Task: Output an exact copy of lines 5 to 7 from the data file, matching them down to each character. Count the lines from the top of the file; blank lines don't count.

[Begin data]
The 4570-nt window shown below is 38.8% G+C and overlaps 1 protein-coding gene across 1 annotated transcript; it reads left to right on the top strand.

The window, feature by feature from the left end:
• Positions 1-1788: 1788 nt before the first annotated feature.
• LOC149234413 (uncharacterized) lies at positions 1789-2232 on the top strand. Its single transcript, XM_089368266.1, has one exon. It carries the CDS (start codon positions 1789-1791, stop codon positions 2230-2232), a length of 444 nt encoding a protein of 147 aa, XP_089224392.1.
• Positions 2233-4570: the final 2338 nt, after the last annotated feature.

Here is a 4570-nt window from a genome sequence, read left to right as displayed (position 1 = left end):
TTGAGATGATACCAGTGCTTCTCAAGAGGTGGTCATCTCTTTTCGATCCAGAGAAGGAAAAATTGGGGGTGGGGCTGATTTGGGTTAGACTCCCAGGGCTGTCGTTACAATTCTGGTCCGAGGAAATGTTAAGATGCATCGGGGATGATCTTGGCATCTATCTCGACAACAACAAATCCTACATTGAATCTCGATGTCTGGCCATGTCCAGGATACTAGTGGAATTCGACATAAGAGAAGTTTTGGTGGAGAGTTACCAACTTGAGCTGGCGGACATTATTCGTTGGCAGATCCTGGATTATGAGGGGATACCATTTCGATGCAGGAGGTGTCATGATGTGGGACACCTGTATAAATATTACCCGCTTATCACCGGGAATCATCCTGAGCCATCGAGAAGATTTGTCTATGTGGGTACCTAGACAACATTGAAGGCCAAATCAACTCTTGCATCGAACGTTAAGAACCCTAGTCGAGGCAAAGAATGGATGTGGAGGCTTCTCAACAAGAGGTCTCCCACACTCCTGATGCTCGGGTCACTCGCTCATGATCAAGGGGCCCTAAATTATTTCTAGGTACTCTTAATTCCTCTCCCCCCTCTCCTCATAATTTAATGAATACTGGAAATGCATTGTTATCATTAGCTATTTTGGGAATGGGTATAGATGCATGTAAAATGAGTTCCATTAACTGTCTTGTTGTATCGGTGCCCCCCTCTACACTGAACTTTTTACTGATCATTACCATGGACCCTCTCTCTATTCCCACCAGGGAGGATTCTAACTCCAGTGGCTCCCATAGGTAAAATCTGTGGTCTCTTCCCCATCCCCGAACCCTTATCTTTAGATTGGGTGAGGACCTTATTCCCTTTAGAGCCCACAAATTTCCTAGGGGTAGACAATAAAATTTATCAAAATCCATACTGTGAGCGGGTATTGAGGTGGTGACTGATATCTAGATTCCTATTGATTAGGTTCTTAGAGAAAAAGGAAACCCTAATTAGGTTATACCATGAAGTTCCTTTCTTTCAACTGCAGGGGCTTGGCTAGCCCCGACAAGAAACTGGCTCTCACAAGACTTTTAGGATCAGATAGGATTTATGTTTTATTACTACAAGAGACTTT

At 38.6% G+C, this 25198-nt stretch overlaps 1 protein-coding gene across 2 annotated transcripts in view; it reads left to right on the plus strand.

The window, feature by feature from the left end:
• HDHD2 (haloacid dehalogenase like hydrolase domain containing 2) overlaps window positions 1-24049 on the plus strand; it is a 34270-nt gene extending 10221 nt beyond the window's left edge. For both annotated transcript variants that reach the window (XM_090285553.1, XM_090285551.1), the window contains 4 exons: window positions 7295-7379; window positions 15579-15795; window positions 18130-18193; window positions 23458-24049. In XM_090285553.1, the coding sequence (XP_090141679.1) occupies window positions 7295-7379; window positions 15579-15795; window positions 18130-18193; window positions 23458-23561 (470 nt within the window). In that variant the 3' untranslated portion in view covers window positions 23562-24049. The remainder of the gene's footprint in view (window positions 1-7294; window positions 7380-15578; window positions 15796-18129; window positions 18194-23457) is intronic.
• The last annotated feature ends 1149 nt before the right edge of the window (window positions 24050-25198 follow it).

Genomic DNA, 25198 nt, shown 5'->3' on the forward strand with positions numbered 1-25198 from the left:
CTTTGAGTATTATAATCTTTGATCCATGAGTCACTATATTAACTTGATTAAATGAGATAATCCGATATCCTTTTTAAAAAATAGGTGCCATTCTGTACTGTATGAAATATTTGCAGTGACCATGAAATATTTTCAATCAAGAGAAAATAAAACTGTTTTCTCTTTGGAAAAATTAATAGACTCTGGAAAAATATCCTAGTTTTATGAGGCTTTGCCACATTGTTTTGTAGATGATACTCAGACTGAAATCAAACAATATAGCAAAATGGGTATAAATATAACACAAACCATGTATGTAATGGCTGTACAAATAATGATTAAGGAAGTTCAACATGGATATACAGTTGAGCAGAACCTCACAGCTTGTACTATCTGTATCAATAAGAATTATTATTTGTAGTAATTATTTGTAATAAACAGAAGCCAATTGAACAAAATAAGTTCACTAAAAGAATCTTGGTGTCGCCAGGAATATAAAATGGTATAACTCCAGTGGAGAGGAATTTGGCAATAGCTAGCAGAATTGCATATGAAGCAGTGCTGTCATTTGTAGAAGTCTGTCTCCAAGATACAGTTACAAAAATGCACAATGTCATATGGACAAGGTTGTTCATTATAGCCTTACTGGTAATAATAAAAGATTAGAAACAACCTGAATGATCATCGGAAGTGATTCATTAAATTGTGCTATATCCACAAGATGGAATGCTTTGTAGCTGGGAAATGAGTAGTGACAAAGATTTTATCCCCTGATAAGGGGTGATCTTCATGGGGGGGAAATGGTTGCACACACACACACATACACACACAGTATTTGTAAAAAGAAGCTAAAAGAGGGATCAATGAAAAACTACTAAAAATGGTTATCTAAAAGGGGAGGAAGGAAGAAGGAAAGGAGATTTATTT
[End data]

• Positions 2233-4570: the final 2338 nt, after the last annotated feature.

Here is a 4570-nt window from a genome sequence, read left to right as displayed (position 1 = left end):
TTGAGATGATACCAGTGCTTCTCAAGAGGTGGTCATCTCTTTTCGATCCAGAGAAGGAAAAATTGGGGGTGGGGCTGATTTGGGTTAGACTCCCAGGGCTGTCGTTACAATTCTGGTCCGAGGAAATGTTAAGATGCATCGGGGATGATCTTGGCATCTATCTCGACAACAACAAATCCTACATTGAATCTCGATGTCTGGCCATGTCCAGGATACTAGTGGAATTCGACATAAGAGAAGTTTTGGTGGAGAGTTACCAACTTGAGCTGGCGGACATTATTCGTTGGCAGATCCTGGATTATGAGGGGATACCATTTCGATGCAGGAGGTGTCATGATGTGGGACACCTGTATAAATATTACCCGCTTATCACCGGGAATCATCCTGAGCCATCGAGAAGATTTGTCTATGTGGGTACCTAGACAACATTGAAGGCCAAATCAACTCTTGCATCGAACGTTAAGAACCCTAGTCGAGGCAAAGAATGGATGTGGAGGCTTCTCAACAAGAGGTCTCCCACACTCCTGATGCTCGGGTCACTCGCTCATGATCAAGGGGCCCTAAATTATTTCTAGGTACTCTTAATTCCTCTCCCCCCTCTCCTCATAATTTAATGAATACTGGAAATGCATTGTTATCATTAGCTATTTTGGGAATGGGTATAGATGCATGTAAAATGAGTTCCATTAACTGTCTTGTTGTATCGGTGCCCCCCTCTACACTGAACTTTTTACTGATCATTACCATGGACCCTCTCTCTATTCCCACCAGGGAGGATTCTAACTCCAGTGGCTCCCATAGGTAAAATCTGTGGTCTCTTCCCCATCCCCGAACCCTTATCTTTAGATTGGGTGAGGACCTTATTCCCTTTAGAGCCCACAAATTTCCTAGGGGTAGACAATAAAATTTATCAAAATCCATACTGTGAGCGGGTATTGAGGTGGTGACTGATATCTAGATTCCTATTGATTAGGTTCTTAGAGAAAAAGGAAACCCTAATTAGGTTATACCATGAAGTTCCTTTCTTTCAACTGCAGGGGCTTGGCTAGCCCCGACAAGAAACTGGCTCTCACAAGACTTTTAGGATCAGATAGGATTTATGTTTTATTACTACAAGAGACTTT